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Scalia’s Living Constitution


Prof. B notes the fact that Scalia used his dissent in Roper v. Simmons to mysteriously launch some spittle with respect to the Court’s abortion jurisprudence. As William Saletan notes, this is doubly ironic since Scalia’s position on the moral agency of adolescents has mysteriously changed now that he likes the public policy in question:

Dissenting from Tuesday’s U.S. Supreme Court ruling on the execution of juveniles, Justice Antonin Scalia ridicules his colleagues for switching sides on the basis of “evolving standards.” He calls the majority opinion a “mockery” for supposing that the Constitution’s meaning “has changed over the past 15 years.” It’s an unfortunate complaint, because the justice most flagrantly guilty of changing his position on the moral responsibility of juveniles in the last 15 years is Antonin Scalia.


O’Connor’s position, in other words, was that age was too rigid a criterion. And what’s her position in the death-penalty context? The same. She opposes a “categorical prohibition” of death sentences for minors, since the evidence merely shows “differences in the aggregate between juveniles and adults, which frequently do not hold true when comparing individuals. Although it may be that many 17-year-old murderers lack sufficient maturity to deserve the death penalty, some juvenile murderers may be quite mature. Chronological age is not an unfailing measure of psychological development.”

Kennedy takes the other side. “All juvenile offenders under 18” should be exempt from execution due to “lack of maturity and an underdeveloped sense of responsibility,” he writes. While conceding that “some under 18 have already attained a level of maturity some adults will never reach,” he insists that “a line must be drawn. … The age of 18 is the point where society draws the line for many purposes between childhood and adulthood. It is, we conclude, the age at which the line for death eligibility ought to rest.”

His position, in short, is that age is an adequate criterion. And what was his position in the abortion context? The same. In Hodgson, he rejected O’Connor’s insistence on a judicial bypass option. “Legislatures historically have acted on the basis of the qualitative differences in maturity between children and adults,” he wrote. “Age is a rough but fair approximation of maturity and judgment.”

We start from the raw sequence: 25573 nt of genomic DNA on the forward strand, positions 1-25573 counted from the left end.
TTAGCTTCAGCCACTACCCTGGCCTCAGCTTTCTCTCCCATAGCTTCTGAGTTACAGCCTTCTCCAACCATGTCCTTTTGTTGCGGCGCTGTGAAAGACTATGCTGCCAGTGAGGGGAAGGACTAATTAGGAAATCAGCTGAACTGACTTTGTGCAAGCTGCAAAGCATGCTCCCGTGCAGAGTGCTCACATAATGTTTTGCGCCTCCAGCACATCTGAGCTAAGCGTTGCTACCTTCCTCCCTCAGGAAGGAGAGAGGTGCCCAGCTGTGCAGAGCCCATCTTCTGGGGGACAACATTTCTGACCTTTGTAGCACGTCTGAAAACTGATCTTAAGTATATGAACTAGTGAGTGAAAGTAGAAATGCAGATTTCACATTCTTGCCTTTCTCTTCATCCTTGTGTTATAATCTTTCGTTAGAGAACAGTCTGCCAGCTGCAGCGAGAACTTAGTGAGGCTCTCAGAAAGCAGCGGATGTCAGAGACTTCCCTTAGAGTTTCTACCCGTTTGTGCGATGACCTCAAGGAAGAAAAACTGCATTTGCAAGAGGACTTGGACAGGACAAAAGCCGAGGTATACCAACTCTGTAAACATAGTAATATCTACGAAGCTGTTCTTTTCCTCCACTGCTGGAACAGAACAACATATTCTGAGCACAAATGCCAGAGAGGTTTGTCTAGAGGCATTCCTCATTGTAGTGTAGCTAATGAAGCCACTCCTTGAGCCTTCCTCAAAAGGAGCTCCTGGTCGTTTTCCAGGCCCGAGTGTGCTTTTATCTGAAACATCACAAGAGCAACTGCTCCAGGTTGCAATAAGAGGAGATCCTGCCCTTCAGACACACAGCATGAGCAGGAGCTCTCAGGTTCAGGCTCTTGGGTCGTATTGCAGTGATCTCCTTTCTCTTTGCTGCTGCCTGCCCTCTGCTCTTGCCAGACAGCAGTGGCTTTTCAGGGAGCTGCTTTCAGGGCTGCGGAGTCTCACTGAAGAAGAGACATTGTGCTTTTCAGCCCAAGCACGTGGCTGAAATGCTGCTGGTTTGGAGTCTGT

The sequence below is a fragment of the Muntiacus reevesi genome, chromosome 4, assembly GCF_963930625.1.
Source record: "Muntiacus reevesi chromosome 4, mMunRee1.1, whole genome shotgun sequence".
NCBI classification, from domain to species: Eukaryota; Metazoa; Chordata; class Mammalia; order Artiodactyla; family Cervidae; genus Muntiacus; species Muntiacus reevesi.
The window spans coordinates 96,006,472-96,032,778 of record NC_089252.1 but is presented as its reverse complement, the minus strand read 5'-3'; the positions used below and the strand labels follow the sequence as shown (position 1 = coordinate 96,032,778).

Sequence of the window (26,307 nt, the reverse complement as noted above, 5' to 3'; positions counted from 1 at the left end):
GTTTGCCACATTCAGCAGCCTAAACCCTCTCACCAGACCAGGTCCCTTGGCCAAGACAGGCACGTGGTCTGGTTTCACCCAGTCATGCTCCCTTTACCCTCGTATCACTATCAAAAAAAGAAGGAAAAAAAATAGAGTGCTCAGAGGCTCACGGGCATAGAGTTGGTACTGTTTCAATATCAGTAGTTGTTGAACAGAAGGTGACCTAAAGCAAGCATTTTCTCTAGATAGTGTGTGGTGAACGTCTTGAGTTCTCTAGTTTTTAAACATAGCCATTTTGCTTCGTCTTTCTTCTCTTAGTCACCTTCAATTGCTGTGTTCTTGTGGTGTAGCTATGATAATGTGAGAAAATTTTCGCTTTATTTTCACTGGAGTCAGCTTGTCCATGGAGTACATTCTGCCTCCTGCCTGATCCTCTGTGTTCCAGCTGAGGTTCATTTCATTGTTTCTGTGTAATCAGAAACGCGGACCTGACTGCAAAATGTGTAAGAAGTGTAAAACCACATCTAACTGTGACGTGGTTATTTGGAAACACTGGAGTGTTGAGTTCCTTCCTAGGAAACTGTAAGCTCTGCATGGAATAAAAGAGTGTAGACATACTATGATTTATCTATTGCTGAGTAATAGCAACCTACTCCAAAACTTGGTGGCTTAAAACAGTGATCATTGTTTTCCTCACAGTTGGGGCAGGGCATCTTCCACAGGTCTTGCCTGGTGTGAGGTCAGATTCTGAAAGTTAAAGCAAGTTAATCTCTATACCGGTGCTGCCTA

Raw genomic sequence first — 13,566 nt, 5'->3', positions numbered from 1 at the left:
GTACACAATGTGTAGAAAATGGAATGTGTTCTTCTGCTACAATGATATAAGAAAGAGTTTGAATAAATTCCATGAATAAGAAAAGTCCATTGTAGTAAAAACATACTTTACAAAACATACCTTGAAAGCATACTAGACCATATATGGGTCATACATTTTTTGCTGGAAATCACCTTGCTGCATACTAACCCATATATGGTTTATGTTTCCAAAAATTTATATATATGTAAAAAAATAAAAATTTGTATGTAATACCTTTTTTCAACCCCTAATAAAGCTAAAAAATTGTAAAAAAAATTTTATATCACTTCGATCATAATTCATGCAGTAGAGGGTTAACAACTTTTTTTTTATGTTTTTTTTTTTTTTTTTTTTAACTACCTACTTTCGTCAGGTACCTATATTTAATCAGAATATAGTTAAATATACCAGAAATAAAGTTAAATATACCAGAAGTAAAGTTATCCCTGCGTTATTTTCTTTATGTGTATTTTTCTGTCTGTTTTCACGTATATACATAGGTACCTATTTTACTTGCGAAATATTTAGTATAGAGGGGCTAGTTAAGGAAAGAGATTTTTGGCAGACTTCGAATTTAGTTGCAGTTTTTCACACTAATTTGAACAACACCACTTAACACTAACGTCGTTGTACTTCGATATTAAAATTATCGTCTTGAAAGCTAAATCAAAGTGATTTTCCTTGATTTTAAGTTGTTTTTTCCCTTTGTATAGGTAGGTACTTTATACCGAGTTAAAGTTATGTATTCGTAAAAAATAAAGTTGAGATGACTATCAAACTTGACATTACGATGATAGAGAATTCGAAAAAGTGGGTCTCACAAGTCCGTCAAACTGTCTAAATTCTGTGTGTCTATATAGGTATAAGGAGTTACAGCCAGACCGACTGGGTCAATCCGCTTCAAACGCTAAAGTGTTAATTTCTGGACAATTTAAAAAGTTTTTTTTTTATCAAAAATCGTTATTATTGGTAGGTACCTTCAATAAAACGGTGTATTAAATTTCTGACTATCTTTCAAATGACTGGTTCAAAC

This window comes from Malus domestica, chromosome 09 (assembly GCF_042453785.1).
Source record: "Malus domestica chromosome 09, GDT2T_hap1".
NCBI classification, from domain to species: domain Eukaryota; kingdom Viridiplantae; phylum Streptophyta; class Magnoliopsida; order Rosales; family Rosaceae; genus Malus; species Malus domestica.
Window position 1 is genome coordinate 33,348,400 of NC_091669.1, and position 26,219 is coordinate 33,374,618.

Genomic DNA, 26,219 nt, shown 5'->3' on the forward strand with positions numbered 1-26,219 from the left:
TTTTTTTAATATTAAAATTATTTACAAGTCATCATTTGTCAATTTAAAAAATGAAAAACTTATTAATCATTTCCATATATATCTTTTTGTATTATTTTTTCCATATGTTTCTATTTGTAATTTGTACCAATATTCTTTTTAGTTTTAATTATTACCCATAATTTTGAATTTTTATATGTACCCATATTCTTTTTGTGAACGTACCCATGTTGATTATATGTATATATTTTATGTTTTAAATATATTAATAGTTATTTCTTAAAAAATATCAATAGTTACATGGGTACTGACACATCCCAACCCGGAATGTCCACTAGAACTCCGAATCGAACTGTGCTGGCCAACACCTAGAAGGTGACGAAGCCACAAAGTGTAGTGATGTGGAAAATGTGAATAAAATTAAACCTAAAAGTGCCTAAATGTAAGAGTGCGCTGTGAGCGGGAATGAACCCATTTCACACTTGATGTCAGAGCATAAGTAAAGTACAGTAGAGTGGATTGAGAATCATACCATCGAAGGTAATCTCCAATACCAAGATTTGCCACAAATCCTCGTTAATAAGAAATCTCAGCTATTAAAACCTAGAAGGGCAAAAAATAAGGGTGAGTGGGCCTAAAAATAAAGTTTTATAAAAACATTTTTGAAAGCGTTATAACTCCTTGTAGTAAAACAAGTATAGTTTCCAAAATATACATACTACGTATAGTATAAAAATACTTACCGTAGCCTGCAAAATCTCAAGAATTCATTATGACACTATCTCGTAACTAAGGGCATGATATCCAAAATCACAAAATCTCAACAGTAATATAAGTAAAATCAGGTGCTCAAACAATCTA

Scalia derided his colleagues in Hodgson just as he derides them now. “One Justice holds that two-parent notification is unconstitutional (at least in the present circumstances) without judicial bypass, but constitutional with bypass,” he wrote, citing O’Connor. “Four Justices would hold that two-parent notification is constitutional with or without bypass,” he added, citing Kennedy. These and other disputes among the justices, he concluded, were “the random and unpredictable results of our consequently unchanneled individual views.”

But there’s nothing random or unpredictable in Kennedy’s or O’Connor’s views on the competence of minors in the two cases. They’ve held firm. The only justices who have “changed over the past 15 years” are the one who switched from O’Connor’s side to Kennedy’s—Justice John Paul Stevens—and the two who switched from Kennedy’s side to O’Connor’s: Chief Justice William Rehnquist and, you guessed it, Scalia. At least Rehnquist and Stevens have the sense to keep quiet about it. Not Scalia. He’s too busy poking fun at the APA’s flip-flop to notice that by taking the opposite side in both cases, he’s flop-flipped.

When Scalia writes that “we have struck down abortion statutes that do not allow” judicial bypass, and that in so doing “we have recognized that at least some minors will be mature enough to make difficult decisions that involve moral considerations,” what “we” is he thinking of? It can’t include him. He had a chance in Hodgson to affirm that some minors were mature enough to make moral decisions. He voted no. And as the evolved Scalia observes 15 years later, it’s hard to see why this context should be any different.



I’d also like to add that I don’t think it’s an accident that Scalia has rediscovered the potential moral agency of adolescents now that most of the people in question are men rather than being exclusively women. One of the many indefensible aspects of current Republican abortion policy is that it excludes women who seek abortions from punishment. This is a relic of 19th century abortion laws, which were passed in a period in which it was assumed that women were simply passive victims. For Scalia, as for the Republican Party platform, nothing has really changed…


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